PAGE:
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My M-I-L is a BUM! Looking for tax advice (gift tax and giving house away)
Old 07-02-2019, 09:59 PM   #1
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My M-I-L is a BUM! Looking for tax advice (gift tax and giving house away)

My M-I-L is a bum. Wife's 92 year old grandfather is a 100% disabled veteran with $100K in the bank, a $200K house and a 2nd $85K house (in terrible shape). MIL lives in the 2nd house and is destroying it daily. The house needs $7500 in roof repair and we are close to writing a check for it. So, here are my questions:

1) Wife's grandpa has $100K in the bank and wants to give everything above $100k each month to my wife. We don't really need the money so we will invest the $3,00-$4,000 per month (his pension, VA benefits, SS, etc) in stocks to take care of my MIL (remember, she is a bum) in the future. I don't really understand gift tax and think that he will have to pay gift tax on the $36K-$48K per year but maybe that falls under lifetime gift tax exemption and he will pay nothing. The principals here are Grandpa, my wife, me and MIL. Can we take $48K per year without involving the IRS (other than filling out some forms on April 15th)?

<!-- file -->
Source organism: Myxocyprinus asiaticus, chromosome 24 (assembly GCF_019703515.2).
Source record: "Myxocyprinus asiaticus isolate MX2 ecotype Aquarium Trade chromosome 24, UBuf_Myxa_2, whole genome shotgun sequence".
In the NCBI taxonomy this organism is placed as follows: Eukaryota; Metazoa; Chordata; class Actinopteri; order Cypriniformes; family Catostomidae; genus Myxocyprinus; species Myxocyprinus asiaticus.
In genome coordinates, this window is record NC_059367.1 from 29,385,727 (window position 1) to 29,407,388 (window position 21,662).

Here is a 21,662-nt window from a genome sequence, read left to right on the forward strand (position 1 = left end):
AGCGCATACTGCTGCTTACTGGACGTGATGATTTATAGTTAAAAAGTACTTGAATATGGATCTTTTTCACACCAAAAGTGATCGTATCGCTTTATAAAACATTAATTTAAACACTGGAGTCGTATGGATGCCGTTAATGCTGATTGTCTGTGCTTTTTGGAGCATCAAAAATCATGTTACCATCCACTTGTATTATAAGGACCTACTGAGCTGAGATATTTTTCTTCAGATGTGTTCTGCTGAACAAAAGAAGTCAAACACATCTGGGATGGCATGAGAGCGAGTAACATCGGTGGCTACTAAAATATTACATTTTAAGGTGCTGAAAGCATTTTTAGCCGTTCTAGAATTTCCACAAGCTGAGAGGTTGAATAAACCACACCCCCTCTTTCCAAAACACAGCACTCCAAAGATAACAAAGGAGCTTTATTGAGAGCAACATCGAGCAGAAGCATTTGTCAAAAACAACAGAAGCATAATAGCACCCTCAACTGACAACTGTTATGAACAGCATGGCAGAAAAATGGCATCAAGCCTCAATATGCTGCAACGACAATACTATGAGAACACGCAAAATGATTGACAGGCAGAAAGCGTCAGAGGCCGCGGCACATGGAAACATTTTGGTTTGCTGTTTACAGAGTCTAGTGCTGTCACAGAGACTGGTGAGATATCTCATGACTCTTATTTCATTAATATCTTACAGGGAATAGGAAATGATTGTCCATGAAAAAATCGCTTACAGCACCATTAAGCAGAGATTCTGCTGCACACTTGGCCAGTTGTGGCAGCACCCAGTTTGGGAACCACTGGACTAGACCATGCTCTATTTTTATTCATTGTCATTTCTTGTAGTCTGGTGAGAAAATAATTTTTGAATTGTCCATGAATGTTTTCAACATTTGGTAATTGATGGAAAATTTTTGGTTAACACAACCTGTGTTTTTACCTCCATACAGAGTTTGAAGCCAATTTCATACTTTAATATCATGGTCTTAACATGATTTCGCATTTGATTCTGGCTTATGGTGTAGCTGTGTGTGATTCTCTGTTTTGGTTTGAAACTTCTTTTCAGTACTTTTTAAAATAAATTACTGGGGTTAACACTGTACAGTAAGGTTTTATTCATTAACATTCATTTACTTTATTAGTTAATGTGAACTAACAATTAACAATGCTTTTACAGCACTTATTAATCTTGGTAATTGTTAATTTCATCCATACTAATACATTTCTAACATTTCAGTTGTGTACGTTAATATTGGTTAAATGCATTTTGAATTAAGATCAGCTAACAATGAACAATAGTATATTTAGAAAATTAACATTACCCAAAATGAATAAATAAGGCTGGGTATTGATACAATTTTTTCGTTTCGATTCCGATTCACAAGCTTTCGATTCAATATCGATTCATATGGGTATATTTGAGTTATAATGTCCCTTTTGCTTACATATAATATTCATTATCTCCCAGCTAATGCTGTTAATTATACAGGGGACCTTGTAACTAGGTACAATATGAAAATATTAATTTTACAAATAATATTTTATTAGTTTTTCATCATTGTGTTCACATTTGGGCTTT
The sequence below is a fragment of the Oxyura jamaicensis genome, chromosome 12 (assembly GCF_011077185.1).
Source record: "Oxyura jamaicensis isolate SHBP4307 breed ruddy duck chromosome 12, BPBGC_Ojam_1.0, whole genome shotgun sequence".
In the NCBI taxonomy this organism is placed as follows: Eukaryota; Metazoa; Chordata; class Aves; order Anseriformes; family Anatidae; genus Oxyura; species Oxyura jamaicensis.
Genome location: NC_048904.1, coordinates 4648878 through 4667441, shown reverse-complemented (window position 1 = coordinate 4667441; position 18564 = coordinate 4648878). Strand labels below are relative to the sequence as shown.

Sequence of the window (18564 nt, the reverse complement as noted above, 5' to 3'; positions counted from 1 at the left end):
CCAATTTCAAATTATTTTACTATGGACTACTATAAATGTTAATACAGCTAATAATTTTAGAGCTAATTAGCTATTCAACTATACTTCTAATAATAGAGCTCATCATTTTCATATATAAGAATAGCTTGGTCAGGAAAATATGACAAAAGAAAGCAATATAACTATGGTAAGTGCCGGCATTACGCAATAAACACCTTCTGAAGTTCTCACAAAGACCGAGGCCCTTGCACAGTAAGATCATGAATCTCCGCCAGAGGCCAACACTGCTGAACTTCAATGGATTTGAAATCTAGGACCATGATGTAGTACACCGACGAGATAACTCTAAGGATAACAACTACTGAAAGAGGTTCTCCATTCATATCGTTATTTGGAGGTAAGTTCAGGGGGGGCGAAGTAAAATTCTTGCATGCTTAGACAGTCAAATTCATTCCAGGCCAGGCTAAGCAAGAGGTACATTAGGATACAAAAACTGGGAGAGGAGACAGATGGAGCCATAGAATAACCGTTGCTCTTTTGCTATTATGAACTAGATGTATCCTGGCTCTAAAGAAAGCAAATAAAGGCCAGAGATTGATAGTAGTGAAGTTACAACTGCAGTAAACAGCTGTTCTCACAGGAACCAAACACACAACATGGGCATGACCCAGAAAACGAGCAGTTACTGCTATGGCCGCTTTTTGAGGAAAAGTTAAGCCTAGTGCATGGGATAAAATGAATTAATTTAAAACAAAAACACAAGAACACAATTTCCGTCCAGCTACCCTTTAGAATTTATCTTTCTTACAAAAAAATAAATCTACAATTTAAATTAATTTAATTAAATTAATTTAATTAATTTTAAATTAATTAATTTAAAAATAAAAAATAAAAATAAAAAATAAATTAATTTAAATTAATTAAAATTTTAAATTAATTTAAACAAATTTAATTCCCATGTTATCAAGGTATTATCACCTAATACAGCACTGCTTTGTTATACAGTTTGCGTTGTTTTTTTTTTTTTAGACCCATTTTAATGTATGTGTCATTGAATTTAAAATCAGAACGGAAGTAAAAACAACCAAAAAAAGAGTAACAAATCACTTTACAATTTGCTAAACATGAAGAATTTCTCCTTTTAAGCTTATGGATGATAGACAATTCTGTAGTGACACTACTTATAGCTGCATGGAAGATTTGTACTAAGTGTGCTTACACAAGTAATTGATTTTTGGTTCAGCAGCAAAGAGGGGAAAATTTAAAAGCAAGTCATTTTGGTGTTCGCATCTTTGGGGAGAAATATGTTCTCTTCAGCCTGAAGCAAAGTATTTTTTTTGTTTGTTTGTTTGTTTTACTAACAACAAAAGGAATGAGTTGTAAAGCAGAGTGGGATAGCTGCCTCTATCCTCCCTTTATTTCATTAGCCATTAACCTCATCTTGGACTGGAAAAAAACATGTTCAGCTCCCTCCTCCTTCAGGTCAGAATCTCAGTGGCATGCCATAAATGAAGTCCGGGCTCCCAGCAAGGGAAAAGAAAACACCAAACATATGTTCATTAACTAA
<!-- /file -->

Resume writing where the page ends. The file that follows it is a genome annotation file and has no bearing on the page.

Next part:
2) Did I mention MIL is a bum? She is destroying the house and wife's grandpa wants it out of his name due to stress/sanity. One idea is to have him repair the roof (I guess raising his cost basis) and then transferring the house into her name. The house was purchased for around $80K and would be worth ~$120K in good shape (it is DEFINITELY not in good shape, not even fair shape). It would probably assess right now without the repairs for $75K. She lives on a small SS, food stamps and $200 or so per month that he gives her. He pays all taxes, insurance, etc on the car/house.
What is the best way to get it into her name with minimal tax consequences? This is a 2nd home (has owned it for years) and is paid for. He is in Florida and she/house is in South Carolina. I don't know about recent years but in the past he was keeping receipts to prove that he was spending time in the house each year. I don't know how that affects anything.